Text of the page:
Try to avoid travelling during local and domestic holidays.

Holiday season is super busy and filled with local travelers and families escaping city life in favour of a more… beachy location. The Philippines is also a deeply Catholic/Christian country, meaning Christmas and Easter are always teeming. Consider travelling in low season, though the monsoons can be unsettling if you’re not used to such heavy rain and thunder. I’ve found that travelling in monsoon season is still just as good as dry season — you can get lucky with the weather, plus there are less crowds.

Keep an eye on natural disasters that might occur.

Keep an eye on earthquakes and typhoons wherever you’re planning to go, and plan to avoid those as well. ( you’re travelling to areas or islands that have been affected by natural disaster, be sensitive and do your research before going. You might even be able to help in some way. Be open to the idea that certain travel plans may not happen because of natural disasters or weather issues.

Do you need to have a plan for travelling in The Philippines?

Getting in and out of the country

You’ll need to check whether you need a visa to enter the Philippines. There are 151 nationalities that can enter the country without a visa and stay for a maximum of thirty (30) days, as long as their passport is valid at least six (6) months beyond the period of stay in the Philippines. You might also need to have a return or outbound ticket back home or to another destination as they can be strict about this. Plan everything as much as you can to avoid any hassle at the airport.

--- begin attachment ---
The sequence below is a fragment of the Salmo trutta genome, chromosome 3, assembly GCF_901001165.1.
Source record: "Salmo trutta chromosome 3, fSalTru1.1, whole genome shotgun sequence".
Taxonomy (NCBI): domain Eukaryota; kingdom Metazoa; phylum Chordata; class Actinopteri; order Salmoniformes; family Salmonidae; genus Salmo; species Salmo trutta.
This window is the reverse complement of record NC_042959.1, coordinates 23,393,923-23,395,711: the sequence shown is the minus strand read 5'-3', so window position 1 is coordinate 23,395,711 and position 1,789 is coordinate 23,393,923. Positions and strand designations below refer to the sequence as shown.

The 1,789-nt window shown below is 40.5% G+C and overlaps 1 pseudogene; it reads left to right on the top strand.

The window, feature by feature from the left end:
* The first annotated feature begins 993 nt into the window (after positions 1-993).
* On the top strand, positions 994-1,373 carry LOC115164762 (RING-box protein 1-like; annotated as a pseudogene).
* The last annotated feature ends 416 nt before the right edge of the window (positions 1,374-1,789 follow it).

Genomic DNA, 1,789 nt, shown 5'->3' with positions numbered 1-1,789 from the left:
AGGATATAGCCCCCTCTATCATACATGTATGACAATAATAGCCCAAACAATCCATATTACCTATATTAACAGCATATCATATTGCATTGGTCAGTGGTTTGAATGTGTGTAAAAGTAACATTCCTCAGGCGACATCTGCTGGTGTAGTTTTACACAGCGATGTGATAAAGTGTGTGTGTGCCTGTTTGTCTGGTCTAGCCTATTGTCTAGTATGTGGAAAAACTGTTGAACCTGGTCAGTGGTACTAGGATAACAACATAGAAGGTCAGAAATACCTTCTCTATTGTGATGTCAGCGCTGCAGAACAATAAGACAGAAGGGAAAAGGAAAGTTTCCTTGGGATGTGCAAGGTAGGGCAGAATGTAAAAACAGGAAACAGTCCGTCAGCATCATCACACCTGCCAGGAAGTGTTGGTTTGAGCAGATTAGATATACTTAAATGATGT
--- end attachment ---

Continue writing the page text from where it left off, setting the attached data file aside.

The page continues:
Booking tours in advance

The Philippines is perfect for spontaneous plans. I wouldn’t worry about booking tours in advance, unless you want to be very organised and plan a detailed itinerary. You can look up tours to go on – like SUP stand-up paddle boarding tours which look very zen, or Tao where you’ll be with other folks and sail around sipping beer (though I’m not sure how much local exposure you’ll get). I personally prefer arranging things myself on the fly depending on time frames and budget!

Booking flights or ferries in advance

If you’re flying to Manila, you’ll have to fly to Cebu internally from there to go to other islands as that’s the connector island 🙂 flights are relatively affordable and there are quite a few per day, depending on where you’re flying to. Ferries are fairly frequent too, though they can be a little bit unreliable sometimes, so make sure you leave plenty of travel time.

Turtle swimming underwater in the ocean with coral reef below

What are the Best Islands To Visit in The Philippines for First Timers?

Top 5 Islands To Visit In The Philippines

Aerial shot of traditional boats at a lagoon in El Nido, Palawan in the Philippines

1. Palawan – Voted World’s Best Island

Beautiful archipelagic Palawan, with its clear turquoise waters and diverse seascapes, was voted World’s Best Island not once, but twice. No big deal!

If there’s only one island you start with… make it Palawan. Home to a rich biodiversity of aquatic and terrestrial wildlife, this special place has boomed in travel popularity in recent years. I feel a special affinity with Palawan because my great-grandma was from a small town called Cuyo there. I’d love to spend a few months there someday… sorry, I digress.

Fun fact about Palawan

Palawan is the island that Alex Garland originally based his novel The Beach on. The movie adaptation of The Beach starring young Leonardo DiCaprio became one of the most popular travel-based Hollywood movies ever — and they moved the film location to Thailand. Which was great, because it meant that Palawan stayed secret for a little bit longer.

What is Palawan known for?

  • Scuba diving
  • Snorkelling
  • Island hopping
  • Stand-up paddleboarding
  • World class pearls
  • Rich biodiversity
  • Turquoise lagoons


Where should you stay in Palawan?